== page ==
EEG integrally reflects the level of activation of brain structures. EEG rhythms result from the summation of the EPSP and TPPS neurons. Normally, in a state of calm wakefulness with eyes closed, the alpha rhythm with a frequency of 8-13 / s dominates in most people in the EEG, most pronounced in the occipital parts of the brain and associated with the activity of the visual centers. In the anterior regions of the brain, predominantly in the area of the anterior central gyri, a 14–40 / c beta rhythm is recorded, which is associated with sensory and motor cortical mechanisms. In healthy people, a small amount (less than 15% of the total recording time) and with an amplitude not exceeding the amplitude of the alpha rhythm, shows the slow-wave activity of theta and delta ranges, with a frequency of 4-6 / s and 0.5-3 / with.
At present, Fourier analysis is most often used for quantitative EEG analysis, which allows one to estimate the spectral power, i.e. the contribution of electrical activity of different frequency ranges to the total EEG.
A detailed analysis of EEG changes in various functional states is beyond the scope of this manual. However, in the most general form, the relationship between the functional activity of the brain and the EEG can be characterized as follows: when the brain is activated, the EEG amplitude decreases and its frequency increases, i.e. the relative spectral power of alpha and beta rhythms increases, and the relative power of slow-wave delta activity – and theta ranges are reduced. In contrast, a decrease in the level of activation in norm is accompanied by an increase in the relative spectral power of theta and delta waves during the reduction of the alpha rhythm (LR Zenkov, MA Ronkin, 1991).
It is known that there is a relationship between the functional activity and the energy supply of the brain. Activation of cerebral structures is accompanied by an increase in glucose consumption and an increase in local cerebral blood flow. The extracellular accumulation of hydrogen and potassium ions plays an important role in enhancing blood flow. There is a correlation between the parameters of the spectral power of the EEG and blood flow, as well as between the EEG and the level of glucose consumption. It is shown that during the transition from sleep to wakefulness, an increase in the frequency of dominant activity in the EEG is accompanied by an increase in the intensity of glucose consumption (D. Ingvar, 1997). However, the relationship between the bloodstream and EEG is quite complex, since the EEG dynamics depend, among other things, on which part of the brain the blood flow has changed. For example,activation of inhibitory structures is accompanied by an increase in blood flow in this region of the brain, but in the EEG, slow-wave activity may increase. Changes in cerebral energy metabolism, for their part, affect the EEG rhythms. Thus, the decrease in energy metabolism associated with cerebral circulatory insufficiency at the first stage causes hyperactivation of the brain structures due to impaired reuptake of the excitatory mediator glutamate and depolarization of neurons, and at later stages – inhibition of the functional activity of the brain.associated with insufficiency of cerebral circulation, causes at the first stage hyperactivation of brain structures in connection with impaired reuptake of the excitatory glutamate mediator and depolarization of neurons, and at later stages – inhibition of the functional activity of the brain.associated with insufficiency of cerebral circulation, causes at the first stage hyperactivation of brain structures in connection with impaired reuptake of the excitatory glutamate mediator and depolarization of neurons, and at later stages – inhibition of the functional activity of the brain.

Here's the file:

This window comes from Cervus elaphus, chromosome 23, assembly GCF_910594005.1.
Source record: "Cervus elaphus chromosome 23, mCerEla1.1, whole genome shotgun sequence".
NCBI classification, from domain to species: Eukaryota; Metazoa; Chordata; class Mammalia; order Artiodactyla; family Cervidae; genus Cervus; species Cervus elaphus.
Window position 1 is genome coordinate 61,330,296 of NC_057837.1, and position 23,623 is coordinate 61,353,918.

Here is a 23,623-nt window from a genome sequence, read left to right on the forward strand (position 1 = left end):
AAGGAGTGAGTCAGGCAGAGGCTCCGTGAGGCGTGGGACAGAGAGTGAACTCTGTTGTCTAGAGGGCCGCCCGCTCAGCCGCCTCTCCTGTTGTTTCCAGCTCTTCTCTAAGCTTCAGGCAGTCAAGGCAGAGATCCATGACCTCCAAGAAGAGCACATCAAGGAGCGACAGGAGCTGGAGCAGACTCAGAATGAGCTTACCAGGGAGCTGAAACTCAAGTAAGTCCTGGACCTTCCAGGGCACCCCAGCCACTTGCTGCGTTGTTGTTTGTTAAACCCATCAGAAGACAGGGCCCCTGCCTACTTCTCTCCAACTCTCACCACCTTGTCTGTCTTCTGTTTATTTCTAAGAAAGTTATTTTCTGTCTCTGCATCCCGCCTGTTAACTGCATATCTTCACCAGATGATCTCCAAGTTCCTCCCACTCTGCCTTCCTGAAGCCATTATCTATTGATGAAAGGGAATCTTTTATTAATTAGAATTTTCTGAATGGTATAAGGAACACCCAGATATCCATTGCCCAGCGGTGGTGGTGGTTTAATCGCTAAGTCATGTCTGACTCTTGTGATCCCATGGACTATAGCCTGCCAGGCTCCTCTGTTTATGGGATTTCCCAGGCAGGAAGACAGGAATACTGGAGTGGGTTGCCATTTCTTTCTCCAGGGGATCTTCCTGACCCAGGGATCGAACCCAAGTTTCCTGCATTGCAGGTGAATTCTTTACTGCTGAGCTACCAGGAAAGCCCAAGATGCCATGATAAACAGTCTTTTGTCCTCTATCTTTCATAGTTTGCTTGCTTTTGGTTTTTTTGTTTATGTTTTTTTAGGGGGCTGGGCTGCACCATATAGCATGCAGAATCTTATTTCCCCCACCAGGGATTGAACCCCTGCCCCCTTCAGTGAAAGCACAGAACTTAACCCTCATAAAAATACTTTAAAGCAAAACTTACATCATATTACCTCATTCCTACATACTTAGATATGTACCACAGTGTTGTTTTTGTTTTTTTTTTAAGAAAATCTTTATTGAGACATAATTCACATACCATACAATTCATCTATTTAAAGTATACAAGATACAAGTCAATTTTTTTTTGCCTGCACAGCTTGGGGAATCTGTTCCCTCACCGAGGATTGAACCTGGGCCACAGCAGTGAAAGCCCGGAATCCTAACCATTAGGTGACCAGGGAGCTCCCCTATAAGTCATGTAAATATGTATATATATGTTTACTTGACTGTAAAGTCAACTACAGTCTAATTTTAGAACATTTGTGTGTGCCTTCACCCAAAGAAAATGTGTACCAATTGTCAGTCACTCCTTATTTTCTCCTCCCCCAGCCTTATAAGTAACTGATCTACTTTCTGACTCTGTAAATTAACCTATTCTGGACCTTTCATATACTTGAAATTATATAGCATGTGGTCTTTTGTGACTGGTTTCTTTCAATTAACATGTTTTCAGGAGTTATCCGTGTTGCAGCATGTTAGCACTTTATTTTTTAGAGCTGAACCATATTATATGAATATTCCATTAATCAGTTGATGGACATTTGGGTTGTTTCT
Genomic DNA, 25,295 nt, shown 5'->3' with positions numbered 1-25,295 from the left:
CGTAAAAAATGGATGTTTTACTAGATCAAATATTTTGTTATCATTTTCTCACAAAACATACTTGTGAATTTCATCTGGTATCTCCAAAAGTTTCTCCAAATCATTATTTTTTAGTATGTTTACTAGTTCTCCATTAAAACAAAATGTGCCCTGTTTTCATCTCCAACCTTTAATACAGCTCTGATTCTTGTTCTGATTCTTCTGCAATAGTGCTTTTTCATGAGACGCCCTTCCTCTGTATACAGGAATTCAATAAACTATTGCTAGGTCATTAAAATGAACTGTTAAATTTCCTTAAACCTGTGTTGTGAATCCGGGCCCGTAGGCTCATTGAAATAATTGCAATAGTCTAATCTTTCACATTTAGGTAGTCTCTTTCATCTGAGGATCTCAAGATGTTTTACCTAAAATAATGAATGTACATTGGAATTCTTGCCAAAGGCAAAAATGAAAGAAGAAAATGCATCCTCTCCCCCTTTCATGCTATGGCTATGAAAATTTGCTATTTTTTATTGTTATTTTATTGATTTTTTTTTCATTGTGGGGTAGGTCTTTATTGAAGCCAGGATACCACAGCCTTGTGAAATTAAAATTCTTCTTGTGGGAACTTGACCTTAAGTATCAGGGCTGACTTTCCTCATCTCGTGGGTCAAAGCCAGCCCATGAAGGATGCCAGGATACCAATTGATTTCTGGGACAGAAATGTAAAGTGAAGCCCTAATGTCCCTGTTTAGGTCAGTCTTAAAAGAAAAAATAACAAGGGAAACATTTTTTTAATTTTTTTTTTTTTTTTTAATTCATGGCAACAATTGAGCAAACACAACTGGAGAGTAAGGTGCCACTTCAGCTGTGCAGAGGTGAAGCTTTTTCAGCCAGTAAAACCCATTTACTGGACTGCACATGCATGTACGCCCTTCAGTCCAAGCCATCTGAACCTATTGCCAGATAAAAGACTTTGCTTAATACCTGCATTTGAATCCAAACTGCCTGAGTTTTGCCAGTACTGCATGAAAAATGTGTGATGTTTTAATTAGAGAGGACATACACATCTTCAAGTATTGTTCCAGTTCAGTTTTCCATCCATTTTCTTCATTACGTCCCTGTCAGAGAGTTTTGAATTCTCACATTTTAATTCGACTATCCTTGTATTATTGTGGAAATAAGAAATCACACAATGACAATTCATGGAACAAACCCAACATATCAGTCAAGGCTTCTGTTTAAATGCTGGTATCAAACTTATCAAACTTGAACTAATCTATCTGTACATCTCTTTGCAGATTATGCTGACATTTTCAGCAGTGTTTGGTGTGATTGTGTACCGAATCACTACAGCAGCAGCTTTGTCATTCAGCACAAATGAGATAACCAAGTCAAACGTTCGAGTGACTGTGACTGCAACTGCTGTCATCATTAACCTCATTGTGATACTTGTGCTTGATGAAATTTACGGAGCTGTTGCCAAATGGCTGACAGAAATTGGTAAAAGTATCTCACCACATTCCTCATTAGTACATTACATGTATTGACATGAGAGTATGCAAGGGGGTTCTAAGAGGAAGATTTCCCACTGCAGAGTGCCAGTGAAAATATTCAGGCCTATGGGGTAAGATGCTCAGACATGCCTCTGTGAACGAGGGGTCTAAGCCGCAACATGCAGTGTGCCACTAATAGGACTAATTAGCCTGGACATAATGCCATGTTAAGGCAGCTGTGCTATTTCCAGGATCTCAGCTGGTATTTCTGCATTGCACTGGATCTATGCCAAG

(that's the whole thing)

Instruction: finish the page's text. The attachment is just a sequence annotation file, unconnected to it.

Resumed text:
It can be assumed that there is a certain interrelation between the parameters of the EEG and the UPP of the brain, reflecting changes in the AOP and characterizing the intensity of cerebral energy metabolism. With regard to man, such dependence remains little studied. Most of the studies on the relationship between changes in EEG and SCP are performed on animals with SCP registration directly from the brain surface. In this case, membrane potentials of neurons and glia make the main contribution to the generation of SCP. Shifts SCP in such experimental conditions characterize the change in the excitability of neurons. Increased SCP during abduction from the brain is associated with hyperpolarization of the membranes, and a negative shift in SCP with depolarization. In the majority of studies, suppression of EEG activity was observed with an increase in the UPP (hyperpolarization of neuronal membranes)except for slow waves that could escalate. Reduction SCP at the first stage was accompanied by an increase in the frequency and amplitude of the EEG. With a further decrease in SCP in the EEG, the appearance of epileptiform discharges associated with a depolarization shift of the membrane potential of nerve cells is possible. With a significant decrease in SCP, complete EEG suppression occurred, due to significant depolarization of neuronal membranes (H. Caspers, E. Speckmann, 1974; E. Ohno, 1979).